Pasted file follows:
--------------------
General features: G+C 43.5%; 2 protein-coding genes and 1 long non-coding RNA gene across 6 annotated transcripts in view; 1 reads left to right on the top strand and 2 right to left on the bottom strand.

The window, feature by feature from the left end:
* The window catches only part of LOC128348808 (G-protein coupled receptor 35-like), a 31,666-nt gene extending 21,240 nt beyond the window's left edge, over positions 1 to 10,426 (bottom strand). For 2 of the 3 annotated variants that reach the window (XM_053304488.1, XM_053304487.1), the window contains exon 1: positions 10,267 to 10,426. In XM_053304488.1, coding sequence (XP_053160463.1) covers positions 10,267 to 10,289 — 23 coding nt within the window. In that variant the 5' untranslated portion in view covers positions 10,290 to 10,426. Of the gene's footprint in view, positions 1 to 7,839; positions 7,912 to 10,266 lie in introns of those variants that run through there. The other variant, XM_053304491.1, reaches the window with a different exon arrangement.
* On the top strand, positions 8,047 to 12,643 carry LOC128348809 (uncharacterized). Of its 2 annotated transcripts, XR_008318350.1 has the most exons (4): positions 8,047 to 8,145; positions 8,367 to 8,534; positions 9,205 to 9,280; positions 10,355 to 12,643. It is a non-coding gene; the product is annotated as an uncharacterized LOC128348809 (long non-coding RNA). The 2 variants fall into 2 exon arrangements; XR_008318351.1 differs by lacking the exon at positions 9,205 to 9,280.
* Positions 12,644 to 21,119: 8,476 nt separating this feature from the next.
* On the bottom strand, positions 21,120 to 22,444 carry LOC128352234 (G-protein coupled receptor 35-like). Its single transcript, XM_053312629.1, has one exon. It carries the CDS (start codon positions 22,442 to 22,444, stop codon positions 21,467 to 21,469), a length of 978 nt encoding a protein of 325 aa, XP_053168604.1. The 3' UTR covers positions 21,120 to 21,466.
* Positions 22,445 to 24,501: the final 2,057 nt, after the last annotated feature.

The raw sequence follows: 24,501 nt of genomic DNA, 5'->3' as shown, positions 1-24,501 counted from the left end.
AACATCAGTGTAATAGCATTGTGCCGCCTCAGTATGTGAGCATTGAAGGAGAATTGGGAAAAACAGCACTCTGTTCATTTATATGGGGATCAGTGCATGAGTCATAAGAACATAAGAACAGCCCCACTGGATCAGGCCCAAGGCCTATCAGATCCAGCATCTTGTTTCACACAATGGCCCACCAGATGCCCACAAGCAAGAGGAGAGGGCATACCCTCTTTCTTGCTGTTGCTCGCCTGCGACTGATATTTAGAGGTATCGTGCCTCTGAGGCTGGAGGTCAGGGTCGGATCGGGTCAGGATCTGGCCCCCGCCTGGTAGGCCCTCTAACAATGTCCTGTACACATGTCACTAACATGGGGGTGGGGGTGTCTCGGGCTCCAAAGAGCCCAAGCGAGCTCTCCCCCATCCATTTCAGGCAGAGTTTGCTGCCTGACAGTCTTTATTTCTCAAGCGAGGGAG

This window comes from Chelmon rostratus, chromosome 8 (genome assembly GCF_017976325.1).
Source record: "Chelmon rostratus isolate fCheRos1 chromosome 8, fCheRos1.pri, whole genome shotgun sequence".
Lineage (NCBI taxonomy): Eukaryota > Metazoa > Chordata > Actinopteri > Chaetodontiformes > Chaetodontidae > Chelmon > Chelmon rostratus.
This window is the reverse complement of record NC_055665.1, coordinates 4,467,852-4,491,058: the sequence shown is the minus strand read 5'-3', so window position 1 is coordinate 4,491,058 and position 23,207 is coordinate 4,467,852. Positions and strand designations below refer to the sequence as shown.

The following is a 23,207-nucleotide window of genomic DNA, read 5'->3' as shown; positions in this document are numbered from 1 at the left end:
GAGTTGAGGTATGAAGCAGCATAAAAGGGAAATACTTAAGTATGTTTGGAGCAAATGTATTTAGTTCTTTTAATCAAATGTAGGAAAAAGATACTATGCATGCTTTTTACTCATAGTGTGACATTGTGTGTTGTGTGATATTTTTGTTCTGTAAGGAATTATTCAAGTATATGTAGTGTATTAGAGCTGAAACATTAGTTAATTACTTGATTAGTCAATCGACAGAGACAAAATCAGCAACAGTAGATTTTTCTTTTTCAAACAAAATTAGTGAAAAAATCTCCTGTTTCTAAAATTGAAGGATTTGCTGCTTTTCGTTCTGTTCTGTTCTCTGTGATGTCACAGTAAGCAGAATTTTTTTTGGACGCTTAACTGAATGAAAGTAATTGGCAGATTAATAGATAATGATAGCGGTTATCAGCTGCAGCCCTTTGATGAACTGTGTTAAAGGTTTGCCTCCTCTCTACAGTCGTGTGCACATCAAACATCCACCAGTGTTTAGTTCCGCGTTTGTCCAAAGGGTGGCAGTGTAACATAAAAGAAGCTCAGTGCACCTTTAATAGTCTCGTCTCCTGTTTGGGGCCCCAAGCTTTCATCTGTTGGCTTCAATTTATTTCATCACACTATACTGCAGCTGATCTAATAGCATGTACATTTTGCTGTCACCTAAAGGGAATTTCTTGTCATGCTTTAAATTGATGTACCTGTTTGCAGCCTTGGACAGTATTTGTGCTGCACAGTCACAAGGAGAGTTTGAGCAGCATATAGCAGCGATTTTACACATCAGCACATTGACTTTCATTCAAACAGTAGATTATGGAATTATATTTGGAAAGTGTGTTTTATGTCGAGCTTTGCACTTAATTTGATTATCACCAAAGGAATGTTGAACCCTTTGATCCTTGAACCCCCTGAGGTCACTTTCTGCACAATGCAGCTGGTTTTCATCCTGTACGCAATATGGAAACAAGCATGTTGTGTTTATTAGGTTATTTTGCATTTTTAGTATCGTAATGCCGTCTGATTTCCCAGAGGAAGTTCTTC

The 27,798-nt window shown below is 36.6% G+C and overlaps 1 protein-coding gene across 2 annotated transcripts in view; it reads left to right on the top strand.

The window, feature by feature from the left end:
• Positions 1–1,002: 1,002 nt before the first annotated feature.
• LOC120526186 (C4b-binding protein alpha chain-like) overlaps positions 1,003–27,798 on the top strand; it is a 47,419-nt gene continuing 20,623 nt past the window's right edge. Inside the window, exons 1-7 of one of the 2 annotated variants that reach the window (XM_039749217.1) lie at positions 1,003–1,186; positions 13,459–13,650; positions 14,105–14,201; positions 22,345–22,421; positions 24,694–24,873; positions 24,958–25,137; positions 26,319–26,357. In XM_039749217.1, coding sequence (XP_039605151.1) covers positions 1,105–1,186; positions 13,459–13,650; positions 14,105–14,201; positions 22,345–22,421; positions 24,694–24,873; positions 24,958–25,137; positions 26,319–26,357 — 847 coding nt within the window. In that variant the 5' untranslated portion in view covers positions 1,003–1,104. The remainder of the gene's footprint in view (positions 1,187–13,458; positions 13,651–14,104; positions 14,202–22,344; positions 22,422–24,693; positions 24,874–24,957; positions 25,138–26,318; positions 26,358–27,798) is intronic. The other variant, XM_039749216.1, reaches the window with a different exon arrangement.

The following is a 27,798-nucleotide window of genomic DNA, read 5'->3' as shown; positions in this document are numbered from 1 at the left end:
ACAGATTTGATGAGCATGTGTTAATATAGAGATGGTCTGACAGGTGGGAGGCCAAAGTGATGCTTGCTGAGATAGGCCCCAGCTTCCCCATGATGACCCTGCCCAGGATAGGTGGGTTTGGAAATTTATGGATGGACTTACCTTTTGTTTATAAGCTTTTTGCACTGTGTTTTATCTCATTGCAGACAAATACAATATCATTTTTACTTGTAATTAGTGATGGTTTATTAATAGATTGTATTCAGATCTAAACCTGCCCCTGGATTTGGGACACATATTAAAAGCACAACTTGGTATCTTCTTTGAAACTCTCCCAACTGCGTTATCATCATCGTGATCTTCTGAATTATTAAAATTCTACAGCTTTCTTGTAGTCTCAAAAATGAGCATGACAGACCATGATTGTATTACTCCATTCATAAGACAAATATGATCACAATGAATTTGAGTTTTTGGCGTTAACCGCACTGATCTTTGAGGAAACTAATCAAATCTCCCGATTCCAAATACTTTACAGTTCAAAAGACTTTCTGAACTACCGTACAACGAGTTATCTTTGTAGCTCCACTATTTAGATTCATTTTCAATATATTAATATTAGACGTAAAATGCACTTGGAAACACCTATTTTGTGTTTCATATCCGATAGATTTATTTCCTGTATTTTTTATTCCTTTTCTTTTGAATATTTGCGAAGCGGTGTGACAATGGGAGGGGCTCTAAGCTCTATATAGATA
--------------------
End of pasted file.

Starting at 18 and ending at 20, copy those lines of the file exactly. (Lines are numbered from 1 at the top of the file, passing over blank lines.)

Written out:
• Positions 1–1,002: 1,002 nt before the first annotated feature.
• LOC120526186 (C4b-binding protein alpha chain-like) overlaps positions 1,003–27,798 on the top strand; it is a 47,419-nt gene continuing 20,623 nt past the window's right edge. Inside the window, exons 1-7 of one of the 2 annotated variants that reach the window (XM_039749217.1) lie at positions 1,003–1,186; positions 13,459–13,650; positions 14,105–14,201; positions 22,345–22,421; positions 24,694–24,873; positions 24,958–25,137; positions 26,319–26,357. In XM_039749217.1, coding sequence (XP_039605151.1) covers positions 1,105–1,186; positions 13,459–13,650; positions 14,105–14,201; positions 22,345–22,421; positions 24,694–24,873; positions 24,958–25,137; positions 26,319–26,357 — 847 coding nt within the window. In that variant the 5' untranslated portion in view covers positions 1,003–1,104. The remainder of the gene's footprint in view (positions 1,187–13,458; positions 13,651–14,104; positions 14,202–22,344; positions 22,422–24,693; positions 24,874–24,957; positions 25,138–26,318; positions 26,358–27,798) is intronic. The other variant, XM_039749216.1, reaches the window with a different exon arrangement.

The following is a 27,798-nucleotide window of genomic DNA, read 5'->3' as shown; positions in this document are numbered from 1 at the left end: